Sexual reproduction is associated with the evolution of anisogamy and sperm-producing males and egg-laying females. The ensuing competition for mates has led to sexual selection and coevolution of the sexes. Mathematical models are extensively used to test the plausibility of different complicated scenarios for the evolution of sexual traits. Unfortunately, the diversity of models is now itself equally bewildering. Here we clarify some of the current debate by reviewing evolutionary explanations for the relationship between anisogamy, potential reproductive rates, parental care, sex roles, and mate choice. We review the benefits females might gain by mating with certain males rather than others. We also consider other forms of selection that can make females mate nonrandomly. One way empiricists can contribute to resolving theoretical disputes is to quantify the cost of expressing mating biases in the appropriate life-history currency.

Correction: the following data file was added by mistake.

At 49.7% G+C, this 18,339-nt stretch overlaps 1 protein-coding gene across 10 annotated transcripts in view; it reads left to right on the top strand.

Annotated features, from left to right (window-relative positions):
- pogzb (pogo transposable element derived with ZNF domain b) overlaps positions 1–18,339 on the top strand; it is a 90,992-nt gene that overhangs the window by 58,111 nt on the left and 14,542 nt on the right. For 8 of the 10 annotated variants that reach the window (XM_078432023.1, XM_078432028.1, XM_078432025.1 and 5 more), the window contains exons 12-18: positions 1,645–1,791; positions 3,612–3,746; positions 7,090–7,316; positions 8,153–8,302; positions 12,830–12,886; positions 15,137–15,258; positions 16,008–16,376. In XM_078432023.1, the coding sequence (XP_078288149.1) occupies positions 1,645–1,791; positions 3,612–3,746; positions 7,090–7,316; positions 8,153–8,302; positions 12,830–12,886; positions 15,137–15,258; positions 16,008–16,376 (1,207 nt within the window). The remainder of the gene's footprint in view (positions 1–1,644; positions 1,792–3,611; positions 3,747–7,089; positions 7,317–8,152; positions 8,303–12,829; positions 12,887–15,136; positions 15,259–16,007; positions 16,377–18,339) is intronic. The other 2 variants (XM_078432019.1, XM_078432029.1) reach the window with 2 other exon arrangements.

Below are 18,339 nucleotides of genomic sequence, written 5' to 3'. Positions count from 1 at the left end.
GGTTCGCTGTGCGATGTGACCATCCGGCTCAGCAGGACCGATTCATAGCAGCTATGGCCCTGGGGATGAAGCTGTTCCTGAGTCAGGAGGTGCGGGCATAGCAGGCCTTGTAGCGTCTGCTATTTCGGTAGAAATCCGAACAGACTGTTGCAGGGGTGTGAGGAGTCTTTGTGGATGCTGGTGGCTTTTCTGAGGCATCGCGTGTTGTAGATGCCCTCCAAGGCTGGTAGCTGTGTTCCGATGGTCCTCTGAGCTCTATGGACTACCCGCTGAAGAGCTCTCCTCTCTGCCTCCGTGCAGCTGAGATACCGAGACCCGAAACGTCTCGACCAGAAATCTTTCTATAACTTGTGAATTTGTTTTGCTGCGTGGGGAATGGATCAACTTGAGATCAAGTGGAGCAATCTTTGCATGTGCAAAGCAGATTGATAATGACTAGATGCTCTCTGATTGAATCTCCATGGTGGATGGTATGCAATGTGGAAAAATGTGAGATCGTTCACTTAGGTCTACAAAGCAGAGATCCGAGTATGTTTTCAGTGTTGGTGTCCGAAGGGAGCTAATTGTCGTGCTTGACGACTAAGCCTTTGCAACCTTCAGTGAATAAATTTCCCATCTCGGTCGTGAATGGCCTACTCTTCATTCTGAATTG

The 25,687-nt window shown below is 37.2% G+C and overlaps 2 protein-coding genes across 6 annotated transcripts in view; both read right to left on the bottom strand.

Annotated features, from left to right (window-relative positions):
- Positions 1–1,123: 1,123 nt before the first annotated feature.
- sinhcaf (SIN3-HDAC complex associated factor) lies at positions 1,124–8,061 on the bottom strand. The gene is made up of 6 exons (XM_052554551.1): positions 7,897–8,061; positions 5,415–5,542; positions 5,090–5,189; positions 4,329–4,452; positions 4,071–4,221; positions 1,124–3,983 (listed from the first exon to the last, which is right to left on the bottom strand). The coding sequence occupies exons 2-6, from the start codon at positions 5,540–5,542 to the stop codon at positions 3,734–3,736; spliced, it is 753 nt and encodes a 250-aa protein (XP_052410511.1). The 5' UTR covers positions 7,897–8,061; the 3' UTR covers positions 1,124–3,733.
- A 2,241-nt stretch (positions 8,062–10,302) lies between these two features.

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  • Article Type: Review Article
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